Drink-driver sent back to jail

A MAN was judged too dangerous to remain in the community after being convicted in Tweed Heads Local Court on Monday of his 14th disqualified driving charge.

Steven William Newman knew a driving offence would see him sent straight to jail, but he was caught drink-driving on Wharf Street, Tweed Heads at 2am on September 13.

At the time he was disqualified from driving until 2016 and had only recently been released from Grafton jail for a driving offence.

In court, Magistrate Michael Dakin said the 48-year-old had an unenviable record and was “too dangerous to the community for a community-based sentence”.

“I can’t see any other option than a custodial sentence,” he said.

Mr Dakin increased Newman’s licence disqualification to 2019 and sent him to prison until at least August 2010.

In Newman’s defence, the court heard he had voluntarily admitted himself to a rehabilitation centre for his alcohol dependence, and had only left the centre for a total of two weeks since the offence.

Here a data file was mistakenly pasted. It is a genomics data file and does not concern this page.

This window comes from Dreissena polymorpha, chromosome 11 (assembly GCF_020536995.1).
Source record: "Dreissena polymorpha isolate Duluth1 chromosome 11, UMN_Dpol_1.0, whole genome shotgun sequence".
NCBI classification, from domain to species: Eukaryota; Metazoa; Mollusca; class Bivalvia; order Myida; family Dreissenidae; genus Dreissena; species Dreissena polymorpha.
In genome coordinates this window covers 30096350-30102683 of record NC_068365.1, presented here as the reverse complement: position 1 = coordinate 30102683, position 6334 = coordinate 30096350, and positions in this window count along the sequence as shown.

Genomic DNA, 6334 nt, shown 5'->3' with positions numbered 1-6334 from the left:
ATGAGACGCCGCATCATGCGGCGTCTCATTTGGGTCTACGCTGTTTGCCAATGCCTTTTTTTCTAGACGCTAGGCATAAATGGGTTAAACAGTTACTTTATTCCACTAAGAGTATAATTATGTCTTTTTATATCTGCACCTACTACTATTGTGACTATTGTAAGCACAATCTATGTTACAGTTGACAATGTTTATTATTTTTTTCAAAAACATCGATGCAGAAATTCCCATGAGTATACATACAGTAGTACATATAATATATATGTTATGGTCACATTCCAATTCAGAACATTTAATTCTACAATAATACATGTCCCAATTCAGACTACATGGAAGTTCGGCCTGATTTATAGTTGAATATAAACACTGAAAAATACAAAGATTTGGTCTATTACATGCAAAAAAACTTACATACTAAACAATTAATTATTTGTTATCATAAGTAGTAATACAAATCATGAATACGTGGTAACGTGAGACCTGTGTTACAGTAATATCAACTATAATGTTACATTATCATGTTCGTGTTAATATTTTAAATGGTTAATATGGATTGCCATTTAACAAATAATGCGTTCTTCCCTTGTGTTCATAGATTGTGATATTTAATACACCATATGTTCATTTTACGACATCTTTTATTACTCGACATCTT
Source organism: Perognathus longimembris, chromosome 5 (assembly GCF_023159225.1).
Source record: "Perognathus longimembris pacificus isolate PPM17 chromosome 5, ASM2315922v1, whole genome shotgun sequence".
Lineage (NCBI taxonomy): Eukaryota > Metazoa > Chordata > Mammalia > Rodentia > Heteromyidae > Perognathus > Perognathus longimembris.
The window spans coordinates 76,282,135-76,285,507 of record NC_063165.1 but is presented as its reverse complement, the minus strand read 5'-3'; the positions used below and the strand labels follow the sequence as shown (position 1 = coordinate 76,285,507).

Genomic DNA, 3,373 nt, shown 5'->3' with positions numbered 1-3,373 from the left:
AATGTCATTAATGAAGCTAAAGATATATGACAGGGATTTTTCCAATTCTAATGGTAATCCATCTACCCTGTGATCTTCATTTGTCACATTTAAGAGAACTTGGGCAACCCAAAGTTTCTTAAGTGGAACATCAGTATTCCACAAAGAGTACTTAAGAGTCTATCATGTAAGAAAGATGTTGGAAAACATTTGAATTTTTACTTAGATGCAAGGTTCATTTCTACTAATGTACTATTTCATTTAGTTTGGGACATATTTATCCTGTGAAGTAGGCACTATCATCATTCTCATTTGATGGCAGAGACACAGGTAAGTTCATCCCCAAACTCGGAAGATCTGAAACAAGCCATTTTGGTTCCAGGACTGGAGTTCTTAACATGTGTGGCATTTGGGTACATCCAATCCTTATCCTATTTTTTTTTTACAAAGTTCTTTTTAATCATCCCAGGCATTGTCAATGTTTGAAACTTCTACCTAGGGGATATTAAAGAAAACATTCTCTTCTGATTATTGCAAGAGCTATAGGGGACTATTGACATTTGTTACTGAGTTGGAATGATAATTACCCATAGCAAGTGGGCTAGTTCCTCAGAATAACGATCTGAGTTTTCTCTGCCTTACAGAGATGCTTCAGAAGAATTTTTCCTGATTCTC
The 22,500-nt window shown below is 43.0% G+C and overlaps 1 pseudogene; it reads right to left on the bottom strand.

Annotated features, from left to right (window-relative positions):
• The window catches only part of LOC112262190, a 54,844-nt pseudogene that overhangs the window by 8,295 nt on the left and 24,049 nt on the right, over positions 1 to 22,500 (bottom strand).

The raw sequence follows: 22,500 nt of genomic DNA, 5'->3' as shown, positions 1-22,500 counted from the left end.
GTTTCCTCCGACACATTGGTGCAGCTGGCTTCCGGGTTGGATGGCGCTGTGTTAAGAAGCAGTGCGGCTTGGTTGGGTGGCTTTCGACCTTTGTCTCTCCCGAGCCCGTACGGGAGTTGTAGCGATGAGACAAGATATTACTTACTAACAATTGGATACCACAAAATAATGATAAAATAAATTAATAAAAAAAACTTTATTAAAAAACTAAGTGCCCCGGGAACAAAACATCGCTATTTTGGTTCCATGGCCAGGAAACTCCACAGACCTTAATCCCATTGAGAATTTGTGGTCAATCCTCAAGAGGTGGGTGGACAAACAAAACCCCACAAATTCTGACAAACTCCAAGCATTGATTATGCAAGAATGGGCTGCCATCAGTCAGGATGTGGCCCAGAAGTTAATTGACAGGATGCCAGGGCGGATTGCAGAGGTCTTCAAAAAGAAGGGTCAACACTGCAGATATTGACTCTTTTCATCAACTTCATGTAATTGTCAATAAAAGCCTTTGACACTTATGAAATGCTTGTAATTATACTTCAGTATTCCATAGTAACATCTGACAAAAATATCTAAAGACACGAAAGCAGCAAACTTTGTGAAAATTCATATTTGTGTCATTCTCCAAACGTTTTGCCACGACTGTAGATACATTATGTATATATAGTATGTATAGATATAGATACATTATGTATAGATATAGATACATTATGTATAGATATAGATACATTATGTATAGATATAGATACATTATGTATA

But according to Mr Dakin, it was too late, as it was obvious Newman’s alcohol dependence was an outstanding problem that had contributed to his offences in the past.

The Banora Point man had pleaded guilty to mid-range drink-driving and disqualified driving.

According to police facts presented to the court, officers pulled Newman over on Wharf Street after observing his car turn from Bay Street.

He failed a breath test and was taken to Tweed Heads Police Station for breath analysis, where he blew .085 per cent blood alcohol concentration.

Newman said he had consumed six to eight schooners of full-strength beer at Twin Towns Services Club between 10.30pm and 1.45am.

According to police, Newman was “extremely upset” about being caught, and made threats to his own life.

“I got told the last time at court that if I got done again then I’d be going to jail for two years; I’m not going back to jail,” he told the officers.

For mid-range drink-driving, Newman was given a six-month prison sentence, with parole available on May 22 next year and was disqualified from driving for one year.

His sentence for disqualified driving was even tougher, with a non- parole period of nine months on a one-year prison sentence and an additional two-year licence disqualification, taking it to the year 2019.

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